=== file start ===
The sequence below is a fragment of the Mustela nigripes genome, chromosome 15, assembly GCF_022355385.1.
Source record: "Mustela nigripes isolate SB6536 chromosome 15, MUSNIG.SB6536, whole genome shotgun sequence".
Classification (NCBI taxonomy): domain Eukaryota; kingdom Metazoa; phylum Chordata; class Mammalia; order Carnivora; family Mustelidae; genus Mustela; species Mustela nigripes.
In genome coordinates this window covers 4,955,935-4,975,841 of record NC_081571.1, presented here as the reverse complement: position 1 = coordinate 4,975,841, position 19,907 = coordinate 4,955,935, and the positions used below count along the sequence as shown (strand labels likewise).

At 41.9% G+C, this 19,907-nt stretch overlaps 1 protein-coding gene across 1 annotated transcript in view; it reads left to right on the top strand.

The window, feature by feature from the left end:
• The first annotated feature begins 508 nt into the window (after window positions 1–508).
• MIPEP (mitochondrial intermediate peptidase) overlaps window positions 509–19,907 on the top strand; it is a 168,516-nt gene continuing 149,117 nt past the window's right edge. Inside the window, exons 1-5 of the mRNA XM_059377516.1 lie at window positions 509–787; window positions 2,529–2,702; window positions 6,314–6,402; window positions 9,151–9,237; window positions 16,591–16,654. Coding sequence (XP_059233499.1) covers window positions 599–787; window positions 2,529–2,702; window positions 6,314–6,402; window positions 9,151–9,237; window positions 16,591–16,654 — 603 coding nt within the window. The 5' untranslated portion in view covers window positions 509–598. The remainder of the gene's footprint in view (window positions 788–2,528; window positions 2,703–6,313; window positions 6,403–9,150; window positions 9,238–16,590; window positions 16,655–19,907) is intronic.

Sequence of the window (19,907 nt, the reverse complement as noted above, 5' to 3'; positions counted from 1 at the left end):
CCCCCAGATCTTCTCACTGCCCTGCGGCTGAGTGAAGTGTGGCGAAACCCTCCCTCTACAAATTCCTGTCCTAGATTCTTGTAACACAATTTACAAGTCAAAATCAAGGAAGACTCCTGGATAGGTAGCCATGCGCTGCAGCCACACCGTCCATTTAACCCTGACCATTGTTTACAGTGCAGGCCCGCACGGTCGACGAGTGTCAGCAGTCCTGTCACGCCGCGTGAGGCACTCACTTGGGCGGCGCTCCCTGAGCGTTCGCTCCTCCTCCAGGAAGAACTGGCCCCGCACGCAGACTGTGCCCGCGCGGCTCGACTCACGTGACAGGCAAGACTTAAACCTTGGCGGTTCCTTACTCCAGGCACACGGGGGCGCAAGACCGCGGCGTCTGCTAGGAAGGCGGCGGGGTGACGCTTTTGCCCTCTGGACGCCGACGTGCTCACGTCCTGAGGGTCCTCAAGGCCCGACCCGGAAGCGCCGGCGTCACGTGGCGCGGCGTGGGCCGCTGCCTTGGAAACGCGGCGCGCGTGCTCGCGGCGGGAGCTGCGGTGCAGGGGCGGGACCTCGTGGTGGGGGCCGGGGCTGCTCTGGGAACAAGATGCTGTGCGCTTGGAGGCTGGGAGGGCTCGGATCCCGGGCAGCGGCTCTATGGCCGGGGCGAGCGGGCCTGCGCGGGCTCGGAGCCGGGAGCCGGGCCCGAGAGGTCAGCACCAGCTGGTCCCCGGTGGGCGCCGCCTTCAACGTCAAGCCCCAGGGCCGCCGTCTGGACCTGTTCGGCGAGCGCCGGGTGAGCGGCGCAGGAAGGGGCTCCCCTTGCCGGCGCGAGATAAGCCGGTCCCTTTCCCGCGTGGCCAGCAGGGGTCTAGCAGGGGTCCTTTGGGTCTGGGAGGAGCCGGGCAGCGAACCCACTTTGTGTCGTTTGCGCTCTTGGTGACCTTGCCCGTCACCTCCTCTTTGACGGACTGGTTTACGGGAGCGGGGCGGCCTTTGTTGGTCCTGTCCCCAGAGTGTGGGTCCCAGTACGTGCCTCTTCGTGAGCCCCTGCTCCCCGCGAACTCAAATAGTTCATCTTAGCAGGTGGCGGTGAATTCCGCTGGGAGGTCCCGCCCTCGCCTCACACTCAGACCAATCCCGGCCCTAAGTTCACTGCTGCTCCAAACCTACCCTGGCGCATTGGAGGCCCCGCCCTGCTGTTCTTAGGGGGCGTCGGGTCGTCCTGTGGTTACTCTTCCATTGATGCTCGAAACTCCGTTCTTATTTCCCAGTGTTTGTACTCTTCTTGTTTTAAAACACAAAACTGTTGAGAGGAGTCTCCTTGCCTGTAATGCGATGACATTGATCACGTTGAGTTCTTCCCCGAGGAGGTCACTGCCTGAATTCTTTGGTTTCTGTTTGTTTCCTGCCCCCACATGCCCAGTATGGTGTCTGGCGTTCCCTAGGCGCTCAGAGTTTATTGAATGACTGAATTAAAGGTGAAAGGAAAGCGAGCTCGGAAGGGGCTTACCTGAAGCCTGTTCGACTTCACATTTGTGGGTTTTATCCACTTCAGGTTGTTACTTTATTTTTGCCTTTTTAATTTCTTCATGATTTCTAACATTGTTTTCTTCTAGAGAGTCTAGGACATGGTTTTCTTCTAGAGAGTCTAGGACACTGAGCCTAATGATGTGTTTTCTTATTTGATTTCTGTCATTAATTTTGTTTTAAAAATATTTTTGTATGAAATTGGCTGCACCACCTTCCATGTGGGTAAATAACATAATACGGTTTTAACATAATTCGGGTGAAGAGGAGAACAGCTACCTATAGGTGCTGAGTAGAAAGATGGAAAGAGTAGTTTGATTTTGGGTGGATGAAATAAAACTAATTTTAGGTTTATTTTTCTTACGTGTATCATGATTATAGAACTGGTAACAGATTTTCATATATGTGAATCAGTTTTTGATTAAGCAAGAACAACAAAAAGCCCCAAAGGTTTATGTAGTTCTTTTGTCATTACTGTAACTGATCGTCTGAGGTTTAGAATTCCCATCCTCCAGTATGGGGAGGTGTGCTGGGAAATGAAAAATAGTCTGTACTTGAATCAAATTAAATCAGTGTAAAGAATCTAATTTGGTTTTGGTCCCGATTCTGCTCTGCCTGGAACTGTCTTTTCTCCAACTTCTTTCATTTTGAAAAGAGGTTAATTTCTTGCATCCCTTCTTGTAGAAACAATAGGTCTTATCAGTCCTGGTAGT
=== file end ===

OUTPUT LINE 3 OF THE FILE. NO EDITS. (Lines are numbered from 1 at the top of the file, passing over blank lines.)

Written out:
Classification (NCBI taxonomy): domain Eukaryota; kingdom Metazoa; phylum Chordata; class Mammalia; order Carnivora; family Mustelidae; genus Mustela; species Mustela nigripes.